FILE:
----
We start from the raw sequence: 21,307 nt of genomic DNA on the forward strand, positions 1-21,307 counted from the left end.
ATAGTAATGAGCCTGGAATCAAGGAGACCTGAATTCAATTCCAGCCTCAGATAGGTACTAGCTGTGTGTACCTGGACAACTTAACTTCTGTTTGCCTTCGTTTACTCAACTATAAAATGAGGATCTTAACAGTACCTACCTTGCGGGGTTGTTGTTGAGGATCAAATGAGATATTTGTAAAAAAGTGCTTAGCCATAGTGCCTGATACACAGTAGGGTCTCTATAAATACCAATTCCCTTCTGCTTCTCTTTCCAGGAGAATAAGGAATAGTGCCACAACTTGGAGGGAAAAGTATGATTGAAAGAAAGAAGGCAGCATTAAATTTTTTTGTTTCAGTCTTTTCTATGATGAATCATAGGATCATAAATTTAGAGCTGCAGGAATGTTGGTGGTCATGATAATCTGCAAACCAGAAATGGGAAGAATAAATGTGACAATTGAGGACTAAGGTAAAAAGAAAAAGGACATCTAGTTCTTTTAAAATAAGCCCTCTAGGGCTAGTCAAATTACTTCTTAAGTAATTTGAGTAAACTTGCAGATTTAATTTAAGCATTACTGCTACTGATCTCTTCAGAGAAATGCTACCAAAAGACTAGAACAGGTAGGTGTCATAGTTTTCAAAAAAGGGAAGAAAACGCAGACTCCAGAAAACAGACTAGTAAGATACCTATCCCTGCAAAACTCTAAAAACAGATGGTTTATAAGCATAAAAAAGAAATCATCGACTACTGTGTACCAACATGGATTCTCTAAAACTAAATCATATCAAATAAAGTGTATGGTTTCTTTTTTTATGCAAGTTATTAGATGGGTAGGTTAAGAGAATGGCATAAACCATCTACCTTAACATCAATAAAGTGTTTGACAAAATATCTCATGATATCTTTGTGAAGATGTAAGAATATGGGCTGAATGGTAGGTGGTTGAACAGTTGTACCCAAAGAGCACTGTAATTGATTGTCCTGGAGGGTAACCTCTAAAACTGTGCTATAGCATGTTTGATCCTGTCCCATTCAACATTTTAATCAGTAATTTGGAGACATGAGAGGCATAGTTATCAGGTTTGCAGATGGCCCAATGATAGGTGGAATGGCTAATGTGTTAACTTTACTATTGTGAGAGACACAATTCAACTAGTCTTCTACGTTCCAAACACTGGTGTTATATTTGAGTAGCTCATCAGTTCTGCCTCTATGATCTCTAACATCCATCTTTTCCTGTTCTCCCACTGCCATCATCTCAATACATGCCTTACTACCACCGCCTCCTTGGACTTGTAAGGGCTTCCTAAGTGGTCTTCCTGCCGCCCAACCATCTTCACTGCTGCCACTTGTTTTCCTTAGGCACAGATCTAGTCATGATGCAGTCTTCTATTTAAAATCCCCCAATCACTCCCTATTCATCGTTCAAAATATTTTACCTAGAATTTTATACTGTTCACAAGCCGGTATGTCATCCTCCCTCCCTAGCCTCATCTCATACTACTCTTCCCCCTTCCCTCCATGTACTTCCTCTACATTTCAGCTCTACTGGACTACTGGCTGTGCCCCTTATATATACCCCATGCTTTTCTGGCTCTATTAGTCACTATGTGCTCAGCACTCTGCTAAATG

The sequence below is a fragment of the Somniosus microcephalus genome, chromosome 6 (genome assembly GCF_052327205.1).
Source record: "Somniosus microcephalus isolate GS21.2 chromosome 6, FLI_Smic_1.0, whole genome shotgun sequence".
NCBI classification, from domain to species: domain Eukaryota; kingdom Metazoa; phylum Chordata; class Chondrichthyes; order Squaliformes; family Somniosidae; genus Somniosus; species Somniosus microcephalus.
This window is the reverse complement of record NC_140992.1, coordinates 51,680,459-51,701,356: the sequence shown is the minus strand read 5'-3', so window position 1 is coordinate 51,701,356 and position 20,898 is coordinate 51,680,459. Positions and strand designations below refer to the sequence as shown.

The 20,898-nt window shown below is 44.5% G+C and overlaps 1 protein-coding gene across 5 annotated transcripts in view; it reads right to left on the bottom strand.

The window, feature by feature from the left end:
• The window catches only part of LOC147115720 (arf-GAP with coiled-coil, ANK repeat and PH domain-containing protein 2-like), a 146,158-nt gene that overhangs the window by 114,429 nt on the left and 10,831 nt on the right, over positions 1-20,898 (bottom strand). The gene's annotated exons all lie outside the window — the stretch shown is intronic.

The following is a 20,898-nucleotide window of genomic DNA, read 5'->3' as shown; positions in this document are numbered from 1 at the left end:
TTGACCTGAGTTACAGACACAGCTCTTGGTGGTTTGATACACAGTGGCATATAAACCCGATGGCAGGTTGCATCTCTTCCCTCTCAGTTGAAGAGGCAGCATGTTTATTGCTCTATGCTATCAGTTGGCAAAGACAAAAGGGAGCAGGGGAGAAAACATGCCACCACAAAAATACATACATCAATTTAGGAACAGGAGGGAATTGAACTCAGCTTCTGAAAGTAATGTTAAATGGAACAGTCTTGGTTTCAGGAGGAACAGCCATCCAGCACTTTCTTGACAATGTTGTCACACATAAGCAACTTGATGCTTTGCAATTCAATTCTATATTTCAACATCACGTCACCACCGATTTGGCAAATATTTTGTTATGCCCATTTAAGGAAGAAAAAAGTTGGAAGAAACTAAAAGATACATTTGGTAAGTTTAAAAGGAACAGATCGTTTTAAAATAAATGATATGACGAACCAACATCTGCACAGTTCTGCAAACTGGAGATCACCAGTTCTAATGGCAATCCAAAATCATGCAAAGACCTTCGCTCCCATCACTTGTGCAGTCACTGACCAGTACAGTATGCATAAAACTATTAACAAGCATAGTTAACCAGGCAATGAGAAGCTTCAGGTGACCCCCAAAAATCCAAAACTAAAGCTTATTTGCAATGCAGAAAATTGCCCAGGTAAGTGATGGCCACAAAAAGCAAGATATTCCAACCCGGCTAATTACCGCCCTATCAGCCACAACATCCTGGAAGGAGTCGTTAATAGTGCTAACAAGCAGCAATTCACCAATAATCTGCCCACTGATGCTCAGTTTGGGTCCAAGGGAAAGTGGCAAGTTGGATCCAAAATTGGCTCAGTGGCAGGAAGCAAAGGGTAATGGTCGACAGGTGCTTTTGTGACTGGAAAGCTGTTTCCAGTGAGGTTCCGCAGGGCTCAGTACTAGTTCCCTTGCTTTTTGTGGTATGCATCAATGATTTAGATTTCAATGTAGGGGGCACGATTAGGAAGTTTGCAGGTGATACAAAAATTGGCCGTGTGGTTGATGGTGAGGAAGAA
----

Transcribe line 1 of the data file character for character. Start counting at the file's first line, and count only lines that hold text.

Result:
We start from the raw sequence: 21,307 nt of genomic DNA on the forward strand, positions 1-21,307 counted from the left end.